So instead of seeing a movie adapted from a "mature readers" graphic novel, I'll be going to see a movie adapted from a "young readers" book/graphic novel.  

    Hey. Are you one of those Amazon (none / 0) (#23)
    by oculus on Sat Mar 07, 2009 at 10:49:20 AM EST
    citizen reviewers?

    No. (none / 0) (#24)
    by Fabian on Sat Mar 07, 2009 at 11:41:25 AM EST
    I've just been hoping against hope that someone will do an Alan Moore adaptation that does the source material justice.  There's just NO way Watchmen can be done as a movie.  Movies give you a little over two hours to introduce characters, tell a story and wrap it all up.  That's a single issue of a comic book - and comic books assume you are at least somewhat familiar with the setting and characters.  Watchmen is twelve issues, which means it is twelves times too long for a movie.

    The part I'm really going to miss seeing is where the police go on strike as a protest against the costumed heroes/vigilantes.  The concept surprised me at first, but then I realized that it made sense.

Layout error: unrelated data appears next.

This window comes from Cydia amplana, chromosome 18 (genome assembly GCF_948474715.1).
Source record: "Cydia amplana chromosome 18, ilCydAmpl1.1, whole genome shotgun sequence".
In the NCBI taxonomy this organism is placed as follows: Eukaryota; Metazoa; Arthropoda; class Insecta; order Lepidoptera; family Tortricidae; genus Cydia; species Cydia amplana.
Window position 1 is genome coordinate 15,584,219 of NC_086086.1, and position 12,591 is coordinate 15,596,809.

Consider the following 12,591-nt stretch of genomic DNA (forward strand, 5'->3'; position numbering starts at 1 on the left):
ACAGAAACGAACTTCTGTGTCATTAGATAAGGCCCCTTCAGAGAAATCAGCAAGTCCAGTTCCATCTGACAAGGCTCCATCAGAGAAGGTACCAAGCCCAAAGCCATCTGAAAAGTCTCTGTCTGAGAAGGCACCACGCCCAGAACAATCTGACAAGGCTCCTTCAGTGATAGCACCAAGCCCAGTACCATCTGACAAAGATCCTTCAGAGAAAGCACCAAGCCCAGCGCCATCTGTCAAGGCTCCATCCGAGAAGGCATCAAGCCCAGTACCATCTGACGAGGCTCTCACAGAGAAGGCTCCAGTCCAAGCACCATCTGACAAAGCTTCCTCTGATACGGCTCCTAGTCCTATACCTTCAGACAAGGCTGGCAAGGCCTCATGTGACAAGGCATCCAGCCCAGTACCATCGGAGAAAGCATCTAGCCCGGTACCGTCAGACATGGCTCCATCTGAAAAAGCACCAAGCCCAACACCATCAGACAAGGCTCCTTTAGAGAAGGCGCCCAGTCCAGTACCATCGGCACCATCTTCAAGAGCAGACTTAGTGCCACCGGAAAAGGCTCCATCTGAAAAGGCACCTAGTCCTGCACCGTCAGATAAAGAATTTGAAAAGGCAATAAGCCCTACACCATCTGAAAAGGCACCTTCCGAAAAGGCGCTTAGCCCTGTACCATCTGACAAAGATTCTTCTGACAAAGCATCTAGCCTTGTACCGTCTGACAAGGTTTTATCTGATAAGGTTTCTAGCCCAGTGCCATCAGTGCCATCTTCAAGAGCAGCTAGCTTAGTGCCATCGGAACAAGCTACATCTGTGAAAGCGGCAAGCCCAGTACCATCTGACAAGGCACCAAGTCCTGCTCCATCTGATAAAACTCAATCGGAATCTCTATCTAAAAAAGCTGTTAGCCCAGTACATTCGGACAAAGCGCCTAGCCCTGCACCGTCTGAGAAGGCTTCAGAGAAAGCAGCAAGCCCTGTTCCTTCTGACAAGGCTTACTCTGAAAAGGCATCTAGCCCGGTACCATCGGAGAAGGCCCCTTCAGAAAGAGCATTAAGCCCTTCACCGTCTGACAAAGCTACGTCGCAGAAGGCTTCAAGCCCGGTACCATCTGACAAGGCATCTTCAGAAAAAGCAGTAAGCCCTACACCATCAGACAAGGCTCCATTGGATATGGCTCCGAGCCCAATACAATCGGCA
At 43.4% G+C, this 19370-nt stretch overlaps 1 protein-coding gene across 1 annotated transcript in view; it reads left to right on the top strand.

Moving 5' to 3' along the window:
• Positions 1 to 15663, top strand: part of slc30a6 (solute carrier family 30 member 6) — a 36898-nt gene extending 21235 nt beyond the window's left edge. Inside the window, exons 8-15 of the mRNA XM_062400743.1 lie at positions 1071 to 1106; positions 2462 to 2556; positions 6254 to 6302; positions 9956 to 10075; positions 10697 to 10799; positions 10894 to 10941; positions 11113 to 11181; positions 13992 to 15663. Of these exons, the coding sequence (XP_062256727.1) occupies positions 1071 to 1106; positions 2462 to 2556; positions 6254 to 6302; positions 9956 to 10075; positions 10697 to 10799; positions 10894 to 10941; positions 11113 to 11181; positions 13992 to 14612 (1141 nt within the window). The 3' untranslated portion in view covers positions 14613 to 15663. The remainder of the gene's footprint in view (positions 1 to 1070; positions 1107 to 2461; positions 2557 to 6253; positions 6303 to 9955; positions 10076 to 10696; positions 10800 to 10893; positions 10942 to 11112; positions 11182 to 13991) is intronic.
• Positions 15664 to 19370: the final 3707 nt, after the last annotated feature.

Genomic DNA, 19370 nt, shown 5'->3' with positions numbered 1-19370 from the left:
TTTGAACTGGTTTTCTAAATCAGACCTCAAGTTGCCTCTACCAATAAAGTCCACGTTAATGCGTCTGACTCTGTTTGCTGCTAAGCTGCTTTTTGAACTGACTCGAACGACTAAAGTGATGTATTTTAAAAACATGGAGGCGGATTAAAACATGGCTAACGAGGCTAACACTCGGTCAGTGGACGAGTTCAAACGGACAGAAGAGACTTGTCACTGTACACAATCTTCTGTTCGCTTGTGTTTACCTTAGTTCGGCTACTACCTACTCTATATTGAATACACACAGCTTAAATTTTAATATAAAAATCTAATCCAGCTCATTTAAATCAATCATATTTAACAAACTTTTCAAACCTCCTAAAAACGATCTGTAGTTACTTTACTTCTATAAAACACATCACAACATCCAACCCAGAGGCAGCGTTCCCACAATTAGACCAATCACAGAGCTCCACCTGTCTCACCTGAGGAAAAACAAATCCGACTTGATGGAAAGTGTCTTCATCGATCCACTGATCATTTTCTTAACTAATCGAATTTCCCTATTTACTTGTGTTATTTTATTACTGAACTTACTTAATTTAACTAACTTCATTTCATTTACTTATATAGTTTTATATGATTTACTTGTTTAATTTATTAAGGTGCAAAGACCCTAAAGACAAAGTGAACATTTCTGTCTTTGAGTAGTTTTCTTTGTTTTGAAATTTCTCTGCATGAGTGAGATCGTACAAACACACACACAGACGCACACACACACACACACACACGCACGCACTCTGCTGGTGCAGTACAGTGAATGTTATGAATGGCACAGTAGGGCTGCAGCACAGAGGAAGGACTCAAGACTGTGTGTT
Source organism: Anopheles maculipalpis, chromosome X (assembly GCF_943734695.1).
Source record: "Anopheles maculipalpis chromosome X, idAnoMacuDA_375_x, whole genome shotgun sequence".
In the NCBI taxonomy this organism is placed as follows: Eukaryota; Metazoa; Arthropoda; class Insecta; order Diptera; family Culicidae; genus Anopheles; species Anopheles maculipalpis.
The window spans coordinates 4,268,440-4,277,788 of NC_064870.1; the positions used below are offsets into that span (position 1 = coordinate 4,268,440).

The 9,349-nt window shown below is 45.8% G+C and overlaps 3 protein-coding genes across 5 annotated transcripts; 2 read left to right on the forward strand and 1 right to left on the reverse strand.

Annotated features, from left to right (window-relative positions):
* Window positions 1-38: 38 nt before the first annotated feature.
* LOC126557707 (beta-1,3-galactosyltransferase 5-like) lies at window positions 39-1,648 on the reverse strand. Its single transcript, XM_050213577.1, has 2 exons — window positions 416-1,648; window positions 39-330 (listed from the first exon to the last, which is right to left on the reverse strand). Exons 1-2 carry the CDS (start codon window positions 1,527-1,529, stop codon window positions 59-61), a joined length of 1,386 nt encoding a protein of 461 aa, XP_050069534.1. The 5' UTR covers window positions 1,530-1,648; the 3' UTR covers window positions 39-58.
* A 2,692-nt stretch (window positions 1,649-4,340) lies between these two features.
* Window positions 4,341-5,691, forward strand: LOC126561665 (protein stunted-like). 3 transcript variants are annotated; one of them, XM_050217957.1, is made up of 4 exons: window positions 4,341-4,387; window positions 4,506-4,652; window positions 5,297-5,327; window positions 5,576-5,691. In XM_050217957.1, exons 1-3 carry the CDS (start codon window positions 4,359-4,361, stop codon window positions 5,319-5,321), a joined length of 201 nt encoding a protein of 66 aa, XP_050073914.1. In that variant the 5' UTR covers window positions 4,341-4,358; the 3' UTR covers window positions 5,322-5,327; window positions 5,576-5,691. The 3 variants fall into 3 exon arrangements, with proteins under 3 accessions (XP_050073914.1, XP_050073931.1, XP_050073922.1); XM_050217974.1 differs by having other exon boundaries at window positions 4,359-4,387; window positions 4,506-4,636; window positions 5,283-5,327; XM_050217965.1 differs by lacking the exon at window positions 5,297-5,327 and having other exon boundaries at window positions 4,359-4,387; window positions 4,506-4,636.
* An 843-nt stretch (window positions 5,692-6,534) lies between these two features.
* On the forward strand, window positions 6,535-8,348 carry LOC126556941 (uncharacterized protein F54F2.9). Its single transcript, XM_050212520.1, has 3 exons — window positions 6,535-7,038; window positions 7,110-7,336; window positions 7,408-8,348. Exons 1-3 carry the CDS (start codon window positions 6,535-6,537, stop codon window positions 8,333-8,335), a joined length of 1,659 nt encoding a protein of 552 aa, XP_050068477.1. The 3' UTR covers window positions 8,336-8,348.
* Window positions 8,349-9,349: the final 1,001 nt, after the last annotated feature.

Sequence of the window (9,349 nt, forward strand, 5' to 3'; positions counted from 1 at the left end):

As I recall review from NPR, (5.00 / 1) (#25)
    by oculus on Sat Mar 07, 2009 at 12:09:31 PM EST
    "Watchmen," the movie is almost three hours long.  Sounds like trying to make the O'Brien series of books into one movie:  "Master and Commander."

    I've kind of read (none / 0) (#38)
    by Fabian on Sat Mar 07, 2009 at 03:21:57 PM EST
    the O'Brien series.  I was getting into the Good Doctor becoming a opiate addict.  And, of course, he knew exactly what he was doing - or so he told himself.  Doctors should be the last people to become addicts because they should know exactly what the dangers are.  That just means they have a unique lie they can tell themselves: "I'm a professional, I know exactly what I'm doing!".